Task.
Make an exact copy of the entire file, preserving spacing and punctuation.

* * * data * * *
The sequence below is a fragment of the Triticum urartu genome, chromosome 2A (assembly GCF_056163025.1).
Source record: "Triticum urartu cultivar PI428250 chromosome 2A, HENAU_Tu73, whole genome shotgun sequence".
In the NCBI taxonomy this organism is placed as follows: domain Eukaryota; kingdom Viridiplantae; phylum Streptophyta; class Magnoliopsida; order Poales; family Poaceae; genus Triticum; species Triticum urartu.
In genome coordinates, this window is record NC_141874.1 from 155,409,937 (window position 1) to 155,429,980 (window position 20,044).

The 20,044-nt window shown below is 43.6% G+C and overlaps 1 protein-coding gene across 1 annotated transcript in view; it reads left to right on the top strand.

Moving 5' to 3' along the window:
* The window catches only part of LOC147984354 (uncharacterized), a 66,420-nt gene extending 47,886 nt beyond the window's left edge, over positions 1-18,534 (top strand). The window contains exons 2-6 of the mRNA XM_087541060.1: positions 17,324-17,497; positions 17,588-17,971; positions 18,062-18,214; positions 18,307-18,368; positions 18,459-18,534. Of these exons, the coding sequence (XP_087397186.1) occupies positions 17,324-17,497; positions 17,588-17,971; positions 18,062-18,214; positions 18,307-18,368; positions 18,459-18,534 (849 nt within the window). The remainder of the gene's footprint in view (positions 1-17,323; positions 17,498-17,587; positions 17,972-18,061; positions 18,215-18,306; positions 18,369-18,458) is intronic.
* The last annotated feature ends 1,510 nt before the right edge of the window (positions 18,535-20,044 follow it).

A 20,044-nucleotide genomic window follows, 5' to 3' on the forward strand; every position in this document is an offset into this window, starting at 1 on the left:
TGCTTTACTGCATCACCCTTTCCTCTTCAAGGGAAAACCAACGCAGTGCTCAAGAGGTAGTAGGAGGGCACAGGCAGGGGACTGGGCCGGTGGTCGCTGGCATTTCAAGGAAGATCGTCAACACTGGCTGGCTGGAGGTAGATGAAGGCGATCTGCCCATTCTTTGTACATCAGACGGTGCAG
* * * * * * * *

The sequence below is a fragment of the Triticum urartu genome, chromosome 2A (assembly GCF_056163025.1).
Source record: "Triticum urartu cultivar PI428250 chromosome 2A, HENAU_Tu73, whole genome shotgun sequence".
In the NCBI taxonomy this organism is placed as follows: domain Eukaryota; kingdom Viridiplantae; phylum Streptophyta; class Magnoliopsida; order Poales; family Poaceae; genus Triticum; species Triticum urartu.
In genome coordinates, this window is record NC_141874.1 from 155,409,937 (window position 1) to 155,429,980 (window position 20,044).

The 20,044-nt window shown below is 43.6% G+C and overlaps 1 protein-coding gene across 1 annotated transcript in view; it reads left to right on the top strand.

Moving 5' to 3' along the window:
* The window catches only part of LOC147984354 (uncharacterized), a 66,420-nt gene extending 47,886 nt beyond the window's left edge, over positions 1-18,534 (top strand). The window contains exons 2-6 of the mRNA XM_087541060.1: positions 17,324-17,497; positions 17,588-17,971; positions 18,062-18,214; positions 18,307-18,368; positions 18,459-18,534. Of these exons, the coding sequence (XP_087397186.1) occupies positions 17,324-17,497; positions 17,588-17,971; positions 18,062-18,214; positions 18,307-18,368; positions 18,459-18,534 (849 nt within the window). The remainder of the gene's footprint in view (positions 1-17,323; positions 17,498-17,587; positions 17,972-18,061; positions 18,215-18,306; positions 18,369-18,458) is intronic.
* The last annotated feature ends 1,510 nt before the right edge of the window (positions 18,535-20,044 follow it).

A 20,044-nucleotide genomic window follows, 5' to 3' on the forward strand; every position in this document is an offset into this window, starting at 1 on the left:
TGCTTTACTGCATCACCCTTTCCTCTTCAAGGGAAAACCAACGCAGTGCTCAAGAGGTAGTAGGAGGGCACAGGCAGGGGACTGGGCCGGTGGTCGCTGGCATTTCAAGGAAGATCGTCAACACTGGCTGGCTGGAGGTAGATGAAGGCGATCTGCCCATTCTTTGTACATCAGACGGTGCAG